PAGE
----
UoM Researchers Making Algal Biofuel a Reliable Commodity
The world is often full of exciting and innovative research, with the greatest minds of our civilization looking to make tomorrow a better place. We often get to see first-hand accounts of this work in action on a regular basis. It’s always exciting and endearing to see, and it gives us a sense of real perspective about what we could achieve. In the present era, we seem to be fighting a losing battle against making our world more sustainable – though solutions are quietly being put together.
For example, the research team at the University of Michigan have recently been worked on creating a fuel that is made from algae. This powerful biofuel could, if developed fully, be used to help transform our losing battle against energy. A $2m funding boost from the US Department of Energy is hoped to have a positive impact on the long-term potential of this scheme.
Given that the United Nations climate change report stated we have until around 2030 to avoid ‘climate destabilization’, it’s important that research like this is able to continue on. Extreme weather is leading to changes in the historical pattern of nature, leading to many fears about what comes next for our planet. Warmer waters is having all manner of impact on the weather, for example.
We need to be able to find solutions as a species to put this to an end and to start building a safer, more habitable future. This means cutting our expensive and damaging energy intake, and it also means creating a safer alternative to energy creation. One of the best examples of that would be using biofuels.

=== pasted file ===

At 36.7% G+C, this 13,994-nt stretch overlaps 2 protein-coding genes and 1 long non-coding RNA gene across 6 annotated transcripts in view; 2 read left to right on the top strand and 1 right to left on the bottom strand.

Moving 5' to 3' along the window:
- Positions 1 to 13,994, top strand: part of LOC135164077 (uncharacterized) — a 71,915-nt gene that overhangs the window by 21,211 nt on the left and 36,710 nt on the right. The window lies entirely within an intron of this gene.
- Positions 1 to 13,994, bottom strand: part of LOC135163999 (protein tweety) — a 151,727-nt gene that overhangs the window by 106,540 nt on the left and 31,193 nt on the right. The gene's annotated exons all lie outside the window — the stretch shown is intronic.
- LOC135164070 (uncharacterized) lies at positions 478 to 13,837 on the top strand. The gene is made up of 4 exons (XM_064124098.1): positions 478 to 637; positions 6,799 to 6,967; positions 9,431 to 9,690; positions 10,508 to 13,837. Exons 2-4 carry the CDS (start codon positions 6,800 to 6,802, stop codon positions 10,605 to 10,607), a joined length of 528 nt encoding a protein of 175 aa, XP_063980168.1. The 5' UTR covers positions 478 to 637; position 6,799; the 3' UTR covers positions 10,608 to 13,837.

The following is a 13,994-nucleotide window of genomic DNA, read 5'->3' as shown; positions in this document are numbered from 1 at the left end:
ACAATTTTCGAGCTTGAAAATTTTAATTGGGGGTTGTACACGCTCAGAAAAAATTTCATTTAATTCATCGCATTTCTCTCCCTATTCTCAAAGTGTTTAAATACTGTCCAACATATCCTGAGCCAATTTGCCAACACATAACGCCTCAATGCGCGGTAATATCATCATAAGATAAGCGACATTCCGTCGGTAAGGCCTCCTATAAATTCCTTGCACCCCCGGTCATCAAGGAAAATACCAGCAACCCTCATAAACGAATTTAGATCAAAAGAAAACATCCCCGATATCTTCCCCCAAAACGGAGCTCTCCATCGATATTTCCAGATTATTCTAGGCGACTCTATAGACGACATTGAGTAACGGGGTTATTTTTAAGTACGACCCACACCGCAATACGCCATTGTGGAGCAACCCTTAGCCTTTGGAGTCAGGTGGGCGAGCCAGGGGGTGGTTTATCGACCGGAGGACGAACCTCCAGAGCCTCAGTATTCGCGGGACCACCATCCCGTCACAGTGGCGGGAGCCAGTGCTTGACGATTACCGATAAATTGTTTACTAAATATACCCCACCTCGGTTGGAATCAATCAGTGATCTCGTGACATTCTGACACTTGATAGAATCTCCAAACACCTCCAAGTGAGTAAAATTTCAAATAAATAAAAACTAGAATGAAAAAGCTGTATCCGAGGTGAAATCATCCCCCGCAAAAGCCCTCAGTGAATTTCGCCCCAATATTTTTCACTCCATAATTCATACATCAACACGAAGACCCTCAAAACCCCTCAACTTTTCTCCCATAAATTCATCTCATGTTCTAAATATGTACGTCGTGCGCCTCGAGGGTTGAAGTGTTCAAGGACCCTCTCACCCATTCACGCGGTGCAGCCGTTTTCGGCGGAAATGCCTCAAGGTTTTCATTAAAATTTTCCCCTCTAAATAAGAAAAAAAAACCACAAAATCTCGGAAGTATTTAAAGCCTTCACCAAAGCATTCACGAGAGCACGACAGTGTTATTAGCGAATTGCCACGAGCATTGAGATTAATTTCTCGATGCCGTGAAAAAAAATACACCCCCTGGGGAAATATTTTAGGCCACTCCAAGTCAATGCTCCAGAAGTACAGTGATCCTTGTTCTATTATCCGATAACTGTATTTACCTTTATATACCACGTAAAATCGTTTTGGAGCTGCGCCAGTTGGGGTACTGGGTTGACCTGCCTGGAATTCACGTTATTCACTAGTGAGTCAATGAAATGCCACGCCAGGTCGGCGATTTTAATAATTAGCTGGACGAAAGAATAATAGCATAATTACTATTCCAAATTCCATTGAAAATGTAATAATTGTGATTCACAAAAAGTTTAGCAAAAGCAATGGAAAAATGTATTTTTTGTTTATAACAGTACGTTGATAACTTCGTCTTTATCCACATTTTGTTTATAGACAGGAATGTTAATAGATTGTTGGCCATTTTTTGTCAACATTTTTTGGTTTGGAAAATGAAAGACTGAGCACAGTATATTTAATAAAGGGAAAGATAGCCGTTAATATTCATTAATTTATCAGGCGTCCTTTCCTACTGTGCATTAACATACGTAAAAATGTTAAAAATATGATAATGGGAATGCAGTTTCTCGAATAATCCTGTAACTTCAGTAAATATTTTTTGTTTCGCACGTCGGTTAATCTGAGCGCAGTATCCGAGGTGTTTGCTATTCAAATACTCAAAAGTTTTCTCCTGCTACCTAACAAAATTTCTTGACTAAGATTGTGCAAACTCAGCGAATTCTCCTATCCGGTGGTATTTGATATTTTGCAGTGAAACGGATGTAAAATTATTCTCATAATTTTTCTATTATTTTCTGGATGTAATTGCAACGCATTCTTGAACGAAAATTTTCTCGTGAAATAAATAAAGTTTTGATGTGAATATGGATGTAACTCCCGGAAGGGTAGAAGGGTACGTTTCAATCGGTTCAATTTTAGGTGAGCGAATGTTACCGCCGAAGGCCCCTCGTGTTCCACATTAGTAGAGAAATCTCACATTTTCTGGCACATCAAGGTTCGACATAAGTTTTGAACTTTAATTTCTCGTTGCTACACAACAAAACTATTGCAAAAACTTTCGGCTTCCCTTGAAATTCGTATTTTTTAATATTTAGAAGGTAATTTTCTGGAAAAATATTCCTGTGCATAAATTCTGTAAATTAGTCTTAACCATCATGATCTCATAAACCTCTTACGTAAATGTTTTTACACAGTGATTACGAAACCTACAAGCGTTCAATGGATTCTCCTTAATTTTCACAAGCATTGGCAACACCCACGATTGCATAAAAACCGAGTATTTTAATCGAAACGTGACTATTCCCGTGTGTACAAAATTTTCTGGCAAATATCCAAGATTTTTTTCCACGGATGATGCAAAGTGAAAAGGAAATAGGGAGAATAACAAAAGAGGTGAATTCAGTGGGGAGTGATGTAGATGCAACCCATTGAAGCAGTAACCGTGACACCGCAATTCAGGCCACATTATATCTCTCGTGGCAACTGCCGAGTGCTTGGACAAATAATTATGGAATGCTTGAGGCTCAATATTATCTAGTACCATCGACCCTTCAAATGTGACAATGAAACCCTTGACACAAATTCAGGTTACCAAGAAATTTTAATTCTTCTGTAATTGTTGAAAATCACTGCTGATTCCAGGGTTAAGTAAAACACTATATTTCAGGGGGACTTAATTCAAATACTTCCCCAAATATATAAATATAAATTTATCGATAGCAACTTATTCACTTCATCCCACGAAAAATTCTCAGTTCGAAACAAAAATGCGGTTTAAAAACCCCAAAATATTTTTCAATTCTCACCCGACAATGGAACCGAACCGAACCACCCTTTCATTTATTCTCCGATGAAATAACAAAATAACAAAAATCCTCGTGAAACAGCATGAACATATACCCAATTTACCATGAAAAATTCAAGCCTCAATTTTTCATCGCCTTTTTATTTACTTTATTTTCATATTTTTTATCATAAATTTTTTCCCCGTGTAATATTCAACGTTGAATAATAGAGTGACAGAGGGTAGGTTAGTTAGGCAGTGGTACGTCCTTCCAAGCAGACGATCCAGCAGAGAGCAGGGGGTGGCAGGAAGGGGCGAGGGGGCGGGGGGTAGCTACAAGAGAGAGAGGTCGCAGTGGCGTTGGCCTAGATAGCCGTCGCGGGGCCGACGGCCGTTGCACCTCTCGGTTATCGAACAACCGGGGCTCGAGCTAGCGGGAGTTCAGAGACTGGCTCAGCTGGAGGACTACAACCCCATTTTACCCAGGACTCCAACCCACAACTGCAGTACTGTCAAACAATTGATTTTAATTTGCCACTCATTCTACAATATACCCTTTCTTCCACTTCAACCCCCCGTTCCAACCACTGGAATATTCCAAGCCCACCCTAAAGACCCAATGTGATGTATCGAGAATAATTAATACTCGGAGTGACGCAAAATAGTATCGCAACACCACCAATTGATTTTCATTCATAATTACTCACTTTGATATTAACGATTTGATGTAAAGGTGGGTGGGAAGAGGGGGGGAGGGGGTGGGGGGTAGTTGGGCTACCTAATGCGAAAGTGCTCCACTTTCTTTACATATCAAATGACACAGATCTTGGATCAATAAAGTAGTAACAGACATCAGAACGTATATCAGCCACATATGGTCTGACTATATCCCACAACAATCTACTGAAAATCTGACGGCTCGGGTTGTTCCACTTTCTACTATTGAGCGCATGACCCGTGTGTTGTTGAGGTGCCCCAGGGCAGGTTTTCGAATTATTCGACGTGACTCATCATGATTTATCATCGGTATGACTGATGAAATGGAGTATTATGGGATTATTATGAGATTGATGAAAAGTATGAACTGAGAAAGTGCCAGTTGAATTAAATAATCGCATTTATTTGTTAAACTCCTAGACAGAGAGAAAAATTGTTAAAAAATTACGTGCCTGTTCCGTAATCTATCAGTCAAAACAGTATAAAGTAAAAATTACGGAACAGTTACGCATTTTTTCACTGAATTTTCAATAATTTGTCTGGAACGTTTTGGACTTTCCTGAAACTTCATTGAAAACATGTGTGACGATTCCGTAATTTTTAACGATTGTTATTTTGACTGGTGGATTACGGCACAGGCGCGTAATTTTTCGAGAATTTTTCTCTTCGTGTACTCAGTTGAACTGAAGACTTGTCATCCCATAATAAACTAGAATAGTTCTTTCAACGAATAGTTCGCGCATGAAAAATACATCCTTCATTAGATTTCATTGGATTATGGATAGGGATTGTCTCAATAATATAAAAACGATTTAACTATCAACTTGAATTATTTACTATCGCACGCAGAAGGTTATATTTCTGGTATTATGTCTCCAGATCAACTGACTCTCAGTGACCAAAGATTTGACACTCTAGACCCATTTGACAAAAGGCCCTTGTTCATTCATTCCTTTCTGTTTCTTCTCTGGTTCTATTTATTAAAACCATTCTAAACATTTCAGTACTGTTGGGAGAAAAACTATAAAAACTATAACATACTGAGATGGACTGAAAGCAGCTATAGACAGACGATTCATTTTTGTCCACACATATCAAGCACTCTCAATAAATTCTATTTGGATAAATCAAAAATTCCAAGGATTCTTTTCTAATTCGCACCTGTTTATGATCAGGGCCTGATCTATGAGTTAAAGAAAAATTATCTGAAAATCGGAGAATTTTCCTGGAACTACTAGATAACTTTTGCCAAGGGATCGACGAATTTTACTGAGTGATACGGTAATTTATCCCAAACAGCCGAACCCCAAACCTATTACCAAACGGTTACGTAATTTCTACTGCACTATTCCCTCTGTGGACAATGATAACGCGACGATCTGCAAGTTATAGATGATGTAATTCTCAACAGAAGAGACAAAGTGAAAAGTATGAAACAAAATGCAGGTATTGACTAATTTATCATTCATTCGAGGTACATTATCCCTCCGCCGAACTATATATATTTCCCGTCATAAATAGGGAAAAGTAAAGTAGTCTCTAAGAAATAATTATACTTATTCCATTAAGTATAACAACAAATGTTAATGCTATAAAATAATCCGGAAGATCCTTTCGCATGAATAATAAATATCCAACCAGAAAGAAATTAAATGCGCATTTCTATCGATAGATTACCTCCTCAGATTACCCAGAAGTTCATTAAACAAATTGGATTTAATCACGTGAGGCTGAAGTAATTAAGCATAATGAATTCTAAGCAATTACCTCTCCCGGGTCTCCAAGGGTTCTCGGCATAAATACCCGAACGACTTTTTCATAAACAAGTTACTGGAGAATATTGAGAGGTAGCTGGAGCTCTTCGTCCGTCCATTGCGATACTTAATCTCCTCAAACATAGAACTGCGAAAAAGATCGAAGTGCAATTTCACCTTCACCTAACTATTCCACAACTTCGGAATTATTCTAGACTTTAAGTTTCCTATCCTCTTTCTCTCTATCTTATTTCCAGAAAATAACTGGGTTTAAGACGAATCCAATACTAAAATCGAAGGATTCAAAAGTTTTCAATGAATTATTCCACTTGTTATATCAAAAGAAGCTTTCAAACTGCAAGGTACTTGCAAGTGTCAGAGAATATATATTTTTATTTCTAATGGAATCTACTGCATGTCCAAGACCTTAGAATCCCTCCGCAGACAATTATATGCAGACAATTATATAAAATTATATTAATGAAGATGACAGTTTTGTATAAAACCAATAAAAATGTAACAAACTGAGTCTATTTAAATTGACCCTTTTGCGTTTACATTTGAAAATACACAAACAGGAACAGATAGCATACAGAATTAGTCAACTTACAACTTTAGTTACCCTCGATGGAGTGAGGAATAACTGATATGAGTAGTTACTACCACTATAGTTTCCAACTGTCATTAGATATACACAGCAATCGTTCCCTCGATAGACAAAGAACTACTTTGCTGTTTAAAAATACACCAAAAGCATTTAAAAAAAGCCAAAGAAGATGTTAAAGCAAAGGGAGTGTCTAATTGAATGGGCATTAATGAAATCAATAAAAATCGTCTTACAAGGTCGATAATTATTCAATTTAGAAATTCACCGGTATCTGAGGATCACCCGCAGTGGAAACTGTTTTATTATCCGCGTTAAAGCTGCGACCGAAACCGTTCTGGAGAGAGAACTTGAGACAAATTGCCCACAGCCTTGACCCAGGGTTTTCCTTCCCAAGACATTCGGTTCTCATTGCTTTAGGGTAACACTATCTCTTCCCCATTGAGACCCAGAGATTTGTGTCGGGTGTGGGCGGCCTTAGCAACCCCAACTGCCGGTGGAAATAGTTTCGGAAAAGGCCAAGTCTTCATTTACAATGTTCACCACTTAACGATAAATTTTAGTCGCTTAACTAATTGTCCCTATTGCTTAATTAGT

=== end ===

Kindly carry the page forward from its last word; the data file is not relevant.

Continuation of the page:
Can algal biofuel be a reality by 2030?
Obviously, it’s a race against time. We want to be able to have this kind of energy source present and available ASAP, but it’s easier said than done. 36 billion gallons of transport fuel is expected to contain “blended sources” by 2022, but we need to work faster than that. With corn-based ethanol only capable of making up around 15 million gallons of the fuel that is needed, algae could become an essential part of solving this issue.
The research team over at the University of Michigan are fighting fast to try and perfect the process. Algae is grown inside the lab and then the lab is able to use that and convert it into fuel. It’s a long-term process, but it means that those at the back-end of the process can help those in the field to see what else can be done to make the algae even better.
It’s a long-term process, and it’s going to take a lot of mixing and matching to eventually get it right. It should be encouraging for humanity, though, that we appear to have solutions being worked on. Biofuel might not stop ecological collapse on its own, but it’s good to see that we’re doing various projects as a species to try and make an active change.
Source: Green Tech News